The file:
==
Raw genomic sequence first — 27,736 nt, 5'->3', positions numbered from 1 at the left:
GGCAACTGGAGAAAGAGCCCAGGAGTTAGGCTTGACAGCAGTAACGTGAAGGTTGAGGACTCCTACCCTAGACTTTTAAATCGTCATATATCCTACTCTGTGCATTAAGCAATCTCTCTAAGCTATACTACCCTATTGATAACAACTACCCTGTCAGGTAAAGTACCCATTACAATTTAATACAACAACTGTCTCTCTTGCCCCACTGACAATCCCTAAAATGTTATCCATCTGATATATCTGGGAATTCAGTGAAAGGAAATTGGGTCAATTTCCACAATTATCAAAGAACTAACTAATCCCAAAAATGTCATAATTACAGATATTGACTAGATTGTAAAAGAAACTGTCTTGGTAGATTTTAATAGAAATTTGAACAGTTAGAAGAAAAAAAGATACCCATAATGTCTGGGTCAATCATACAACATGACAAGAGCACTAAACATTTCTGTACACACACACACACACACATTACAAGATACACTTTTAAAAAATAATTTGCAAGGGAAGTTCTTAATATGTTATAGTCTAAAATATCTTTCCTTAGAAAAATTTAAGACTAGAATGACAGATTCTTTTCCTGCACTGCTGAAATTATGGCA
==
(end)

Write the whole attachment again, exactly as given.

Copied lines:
Raw genomic sequence first — 27,736 nt, 5'->3', positions numbered from 1 at the left:
GGCAACTGGAGAAAGAGCCCAGGAGTTAGGCTTGACAGCAGTAACGTGAAGGTTGAGGACTCCTACCCTAGACTTTTAAATCGTCATATATCCTACTCTGTGCATTAAGCAATCTCTCTAAGCTATACTACCCTATTGATAACAACTACCCTGTCAGGTAAAGTACCCATTACAATTTAATACAACAACTGTCTCTCTTGCCCCACTGACAATCCCTAAAATGTTATCCATCTGATATATCTGGGAATTCAGTGAAAGGAAATTGGGTCAATTTCCACAATTATCAAAGAACTAACTAATCCCAAAAATGTCATAATTACAGATATTGACTAGATTGTAAAAGAAACTGTCTTGGTAGATTTTAATAGAAATTTGAACAGTTAGAAGAAAAAAAGATACCCATAATGTCTGGGTCAATCATACAACATGACAAGAGCACTAAACATTTCTGTACACACACACACACACACATTACAAGATACACTTTTAAAAAATAATTTGCAAGGGAAGTTCTTAATATGTTATAGTCTAAAATATCTTTCCTTAGAAAAATTTAAGACTAGAATGACAGATTCTTTTCCTGCACTGCTGAAATTATGGCA